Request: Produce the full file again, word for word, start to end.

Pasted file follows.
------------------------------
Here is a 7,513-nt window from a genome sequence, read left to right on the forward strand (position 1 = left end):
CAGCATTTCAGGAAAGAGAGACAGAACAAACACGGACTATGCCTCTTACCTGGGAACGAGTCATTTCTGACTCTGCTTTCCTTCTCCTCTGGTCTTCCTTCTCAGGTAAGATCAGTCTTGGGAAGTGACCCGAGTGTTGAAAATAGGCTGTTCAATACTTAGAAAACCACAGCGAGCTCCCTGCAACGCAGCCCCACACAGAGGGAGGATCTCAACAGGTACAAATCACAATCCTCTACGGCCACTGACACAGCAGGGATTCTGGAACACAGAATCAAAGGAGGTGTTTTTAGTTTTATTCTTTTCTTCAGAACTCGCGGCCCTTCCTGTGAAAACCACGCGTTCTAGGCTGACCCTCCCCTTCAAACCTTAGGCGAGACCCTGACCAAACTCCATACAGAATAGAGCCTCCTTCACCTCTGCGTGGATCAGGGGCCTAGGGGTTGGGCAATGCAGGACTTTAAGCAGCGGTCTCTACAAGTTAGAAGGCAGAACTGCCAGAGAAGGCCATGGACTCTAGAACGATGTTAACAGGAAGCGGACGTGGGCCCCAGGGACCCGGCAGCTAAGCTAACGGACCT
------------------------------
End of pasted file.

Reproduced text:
Here is a 7,513-nt window from a genome sequence, read left to right on the forward strand (position 1 = left end):
CAGCATTTCAGGAAAGAGAGACAGAACAAACACGGACTATGCCTCTTACCTGGGAACGAGTCATTTCTGACTCTGCTTTCCTTCTCCTCTGGTCTTCCTTCTCAGGTAAGATCAGTCTTGGGAAGTGACCCGAGTGTTGAAAATAGGCTGTTCAATACTTAGAAAACCACAGCGAGCTCCCTGCAACGCAGCCCCACACAGAGGGAGGATCTCAACAGGTACAAATCACAATCCTCTACGGCCACTGACACAGCAGGGATTCTGGAACACAGAATCAAAGGAGGTGTTTTTAGTTTTATTCTTTTCTTCAGAACTCGCGGCCCTTCCTGTGAAAACCACGCGTTCTAGGCTGACCCTCCCCTTCAAACCTTAGGCGAGACCCTGACCAAACTCCATACAGAATAGAGCCTCCTTCACCTCTGCGTGGATCAGGGGCCTAGGGGTTGGGCAATGCAGGACTTTAAGCAGCGGTCTCTACAAGTTAGAAGGCAGAACTGCCAGAGAAGGCCATGGACTCTAGAACGATGTTAACAGGAAGCGGACGTGGGCCCCAGGGACCCGGCAGCTAAGCTAACGGACCT